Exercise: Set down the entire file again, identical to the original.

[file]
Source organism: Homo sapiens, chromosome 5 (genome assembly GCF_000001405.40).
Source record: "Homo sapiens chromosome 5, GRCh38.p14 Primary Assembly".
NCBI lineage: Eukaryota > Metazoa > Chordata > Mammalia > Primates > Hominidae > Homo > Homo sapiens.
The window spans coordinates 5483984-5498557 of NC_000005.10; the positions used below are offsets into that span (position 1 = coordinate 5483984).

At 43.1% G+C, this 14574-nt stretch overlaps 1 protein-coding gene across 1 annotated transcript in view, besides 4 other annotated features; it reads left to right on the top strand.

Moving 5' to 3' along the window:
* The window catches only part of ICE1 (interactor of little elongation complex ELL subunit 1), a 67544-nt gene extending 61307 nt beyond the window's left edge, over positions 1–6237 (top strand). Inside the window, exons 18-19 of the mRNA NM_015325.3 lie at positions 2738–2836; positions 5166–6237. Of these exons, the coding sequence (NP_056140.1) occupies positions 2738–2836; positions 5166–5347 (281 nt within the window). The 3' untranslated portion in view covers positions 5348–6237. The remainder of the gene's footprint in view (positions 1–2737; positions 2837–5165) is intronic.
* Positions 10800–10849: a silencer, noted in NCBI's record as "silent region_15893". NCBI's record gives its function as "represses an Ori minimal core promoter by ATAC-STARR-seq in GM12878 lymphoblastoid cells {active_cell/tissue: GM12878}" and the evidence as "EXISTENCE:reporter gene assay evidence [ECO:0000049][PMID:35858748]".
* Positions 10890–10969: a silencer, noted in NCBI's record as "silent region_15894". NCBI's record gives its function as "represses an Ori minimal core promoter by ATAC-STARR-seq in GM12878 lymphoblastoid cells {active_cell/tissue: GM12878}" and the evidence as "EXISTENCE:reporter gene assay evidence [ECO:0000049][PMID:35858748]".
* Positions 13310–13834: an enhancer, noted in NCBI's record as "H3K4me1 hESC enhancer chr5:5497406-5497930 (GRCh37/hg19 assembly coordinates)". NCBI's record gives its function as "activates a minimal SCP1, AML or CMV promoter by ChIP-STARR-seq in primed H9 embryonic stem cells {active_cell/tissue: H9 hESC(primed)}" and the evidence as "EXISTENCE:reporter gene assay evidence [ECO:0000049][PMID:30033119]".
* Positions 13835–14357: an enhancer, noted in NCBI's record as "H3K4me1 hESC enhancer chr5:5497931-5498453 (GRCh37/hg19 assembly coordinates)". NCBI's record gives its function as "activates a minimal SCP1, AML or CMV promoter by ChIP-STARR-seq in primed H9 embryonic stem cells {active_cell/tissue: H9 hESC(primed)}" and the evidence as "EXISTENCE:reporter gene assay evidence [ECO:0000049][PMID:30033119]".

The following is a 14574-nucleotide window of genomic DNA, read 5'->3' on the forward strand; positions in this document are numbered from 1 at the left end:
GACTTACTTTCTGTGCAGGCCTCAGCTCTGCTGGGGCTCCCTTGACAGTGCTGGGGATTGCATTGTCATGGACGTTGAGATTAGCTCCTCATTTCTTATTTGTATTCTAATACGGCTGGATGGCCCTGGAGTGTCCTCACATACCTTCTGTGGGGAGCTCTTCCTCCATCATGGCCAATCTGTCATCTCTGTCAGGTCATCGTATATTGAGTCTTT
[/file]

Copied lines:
Source organism: Homo sapiens, chromosome 5 (genome assembly GCF_000001405.40).
Source record: "Homo sapiens chromosome 5, GRCh38.p14 Primary Assembly".
NCBI lineage: Eukaryota > Metazoa > Chordata > Mammalia > Primates > Hominidae > Homo > Homo sapiens.
The window spans coordinates 5483984-5498557 of NC_000005.10; the positions used below are offsets into that span (position 1 = coordinate 5483984).

At 43.1% G+C, this 14574-nt stretch overlaps 1 protein-coding gene across 1 annotated transcript in view, besides 4 other annotated features; it reads left to right on the top strand.

Moving 5' to 3' along the window:
* The window catches only part of ICE1 (interactor of little elongation complex ELL subunit 1), a 67544-nt gene extending 61307 nt beyond the window's left edge, over positions 1–6237 (top strand). Inside the window, exons 18-19 of the mRNA NM_015325.3 lie at positions 2738–2836; positions 5166–6237. Of these exons, the coding sequence (NP_056140.1) occupies positions 2738–2836; positions 5166–5347 (281 nt within the window). The 3' untranslated portion in view covers positions 5348–6237. The remainder of the gene's footprint in view (positions 1–2737; positions 2837–5165) is intronic.
* Positions 10800–10849: a silencer, noted in NCBI's record as "silent region_15893". NCBI's record gives its function as "represses an Ori minimal core promoter by ATAC-STARR-seq in GM12878 lymphoblastoid cells {active_cell/tissue: GM12878}" and the evidence as "EXISTENCE:reporter gene assay evidence [ECO:0000049][PMID:35858748]".
* Positions 10890–10969: a silencer, noted in NCBI's record as "silent region_15894". NCBI's record gives its function as "represses an Ori minimal core promoter by ATAC-STARR-seq in GM12878 lymphoblastoid cells {active_cell/tissue: GM12878}" and the evidence as "EXISTENCE:reporter gene assay evidence [ECO:0000049][PMID:35858748]".
* Positions 13310–13834: an enhancer, noted in NCBI's record as "H3K4me1 hESC enhancer chr5:5497406-5497930 (GRCh37/hg19 assembly coordinates)". NCBI's record gives its function as "activates a minimal SCP1, AML or CMV promoter by ChIP-STARR-seq in primed H9 embryonic stem cells {active_cell/tissue: H9 hESC(primed)}" and the evidence as "EXISTENCE:reporter gene assay evidence [ECO:0000049][PMID:30033119]".
* Positions 13835–14357: an enhancer, noted in NCBI's record as "H3K4me1 hESC enhancer chr5:5497931-5498453 (GRCh37/hg19 assembly coordinates)". NCBI's record gives its function as "activates a minimal SCP1, AML or CMV promoter by ChIP-STARR-seq in primed H9 embryonic stem cells {active_cell/tissue: H9 hESC(primed)}" and the evidence as "EXISTENCE:reporter gene assay evidence [ECO:0000049][PMID:30033119]".

The following is a 14574-nucleotide window of genomic DNA, read 5'->3' on the forward strand; positions in this document are numbered from 1 at the left end:
GACTTACTTTCTGTGCAGGCCTCAGCTCTGCTGGGGCTCCCTTGACAGTGCTGGGGATTGCATTGTCATGGACGTTGAGATTAGCTCCTCATTTCTTATTTGTATTCTAATACGGCTGGATGGCCCTGGAGTGTCCTCACATACCTTCTGTGGGGAGCTCTTCCTCCATCATGGCCAATCTGTCATCTCTGTCAGGTCATCGTATATTGAGTCTTT